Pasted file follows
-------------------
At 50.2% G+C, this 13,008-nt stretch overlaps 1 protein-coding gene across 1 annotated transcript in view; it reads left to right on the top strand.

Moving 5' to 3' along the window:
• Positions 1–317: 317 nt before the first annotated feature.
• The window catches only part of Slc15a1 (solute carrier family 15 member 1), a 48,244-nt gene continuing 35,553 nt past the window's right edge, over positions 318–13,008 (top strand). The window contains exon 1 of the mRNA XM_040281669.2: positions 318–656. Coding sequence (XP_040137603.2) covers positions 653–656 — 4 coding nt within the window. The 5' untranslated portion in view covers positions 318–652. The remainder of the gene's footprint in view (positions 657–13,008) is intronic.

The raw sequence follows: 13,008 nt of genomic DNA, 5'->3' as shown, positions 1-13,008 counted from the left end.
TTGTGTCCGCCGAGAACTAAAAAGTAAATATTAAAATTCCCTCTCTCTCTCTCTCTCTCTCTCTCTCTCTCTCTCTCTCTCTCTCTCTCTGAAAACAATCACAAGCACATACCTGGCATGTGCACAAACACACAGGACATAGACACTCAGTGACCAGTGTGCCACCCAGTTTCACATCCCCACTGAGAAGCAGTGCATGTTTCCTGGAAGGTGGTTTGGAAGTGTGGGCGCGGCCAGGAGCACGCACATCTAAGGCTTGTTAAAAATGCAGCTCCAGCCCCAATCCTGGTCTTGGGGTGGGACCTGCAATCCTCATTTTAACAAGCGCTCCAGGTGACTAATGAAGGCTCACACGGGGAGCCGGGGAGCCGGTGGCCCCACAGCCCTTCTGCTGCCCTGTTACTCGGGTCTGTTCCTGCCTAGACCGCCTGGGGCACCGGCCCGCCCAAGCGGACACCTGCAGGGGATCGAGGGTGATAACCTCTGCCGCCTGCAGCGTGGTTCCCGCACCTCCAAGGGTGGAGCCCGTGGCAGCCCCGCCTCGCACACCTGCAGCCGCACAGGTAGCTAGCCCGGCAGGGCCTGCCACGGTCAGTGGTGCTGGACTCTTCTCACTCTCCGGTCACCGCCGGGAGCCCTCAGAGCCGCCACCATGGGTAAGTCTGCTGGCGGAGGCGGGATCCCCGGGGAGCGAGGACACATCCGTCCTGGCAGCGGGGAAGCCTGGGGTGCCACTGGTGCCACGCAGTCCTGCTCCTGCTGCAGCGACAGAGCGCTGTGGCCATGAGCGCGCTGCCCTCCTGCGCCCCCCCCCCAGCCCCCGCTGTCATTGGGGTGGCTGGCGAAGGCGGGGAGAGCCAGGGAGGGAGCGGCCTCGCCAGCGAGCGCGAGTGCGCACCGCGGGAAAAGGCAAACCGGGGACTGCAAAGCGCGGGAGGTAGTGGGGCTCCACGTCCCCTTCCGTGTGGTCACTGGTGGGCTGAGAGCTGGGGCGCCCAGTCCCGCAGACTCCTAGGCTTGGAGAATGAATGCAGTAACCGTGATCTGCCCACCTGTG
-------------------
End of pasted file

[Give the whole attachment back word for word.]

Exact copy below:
At 50.2% G+C, this 13,008-nt stretch overlaps 1 protein-coding gene across 1 annotated transcript in view; it reads left to right on the top strand.

Moving 5' to 3' along the window:
• Positions 1–317: 317 nt before the first annotated feature.
• The window catches only part of Slc15a1 (solute carrier family 15 member 1), a 48,244-nt gene continuing 35,553 nt past the window's right edge, over positions 318–13,008 (top strand). The window contains exon 1 of the mRNA XM_040281669.2: positions 318–656. Coding sequence (XP_040137603.2) covers positions 653–656 — 4 coding nt within the window. The 5' untranslated portion in view covers positions 318–652. The remainder of the gene's footprint in view (positions 657–13,008) is intronic.

The raw sequence follows: 13,008 nt of genomic DNA, 5'->3' as shown, positions 1-13,008 counted from the left end.
TTGTGTCCGCCGAGAACTAAAAAGTAAATATTAAAATTCCCTCTCTCTCTCTCTCTCTCTCTCTCTCTCTCTCTCTCTCTCTCTCTCTCTGAAAACAATCACAAGCACATACCTGGCATGTGCACAAACACACAGGACATAGACACTCAGTGACCAGTGTGCCACCCAGTTTCACATCCCCACTGAGAAGCAGTGCATGTTTCCTGGAAGGTGGTTTGGAAGTGTGGGCGCGGCCAGGAGCACGCACATCTAAGGCTTGTTAAAAATGCAGCTCCAGCCCCAATCCTGGTCTTGGGGTGGGACCTGCAATCCTCATTTTAACAAGCGCTCCAGGTGACTAATGAAGGCTCACACGGGGAGCCGGGGAGCCGGTGGCCCCACAGCCCTTCTGCTGCCCTGTTACTCGGGTCTGTTCCTGCCTAGACCGCCTGGGGCACCGGCCCGCCCAAGCGGACACCTGCAGGGGATCGAGGGTGATAACCTCTGCCGCCTGCAGCGTGGTTCCCGCACCTCCAAGGGTGGAGCCCGTGGCAGCCCCGCCTCGCACACCTGCAGCCGCACAGGTAGCTAGCCCGGCAGGGCCTGCCACGGTCAGTGGTGCTGGACTCTTCTCACTCTCCGGTCACCGCCGGGAGCCCTCAGAGCCGCCACCATGGGTAAGTCTGCTGGCGGAGGCGGGATCCCCGGGGAGCGAGGACACATCCGTCCTGGCAGCGGGGAAGCCTGGGGTGCCACTGGTGCCACGCAGTCCTGCTCCTGCTGCAGCGACAGAGCGCTGTGGCCATGAGCGCGCTGCCCTCCTGCGCCCCCCCCCCAGCCCCCGCTGTCATTGGGGTGGCTGGCGAAGGCGGGGAGAGCCAGGGAGGGAGCGGCCTCGCCAGCGAGCGCGAGTGCGCACCGCGGGAAAAGGCAAACCGGGGACTGCAAAGCGCGGGAGGTAGTGGGGCTCCACGTCCCCTTCCGTGTGGTCACTGGTGGGCTGAGAGCTGGGGCGCCCAGTCCCGCAGACTCCTAGGCTTGGAGAATGAATGCAGTAACCGTGATCTGCCCACCTGTG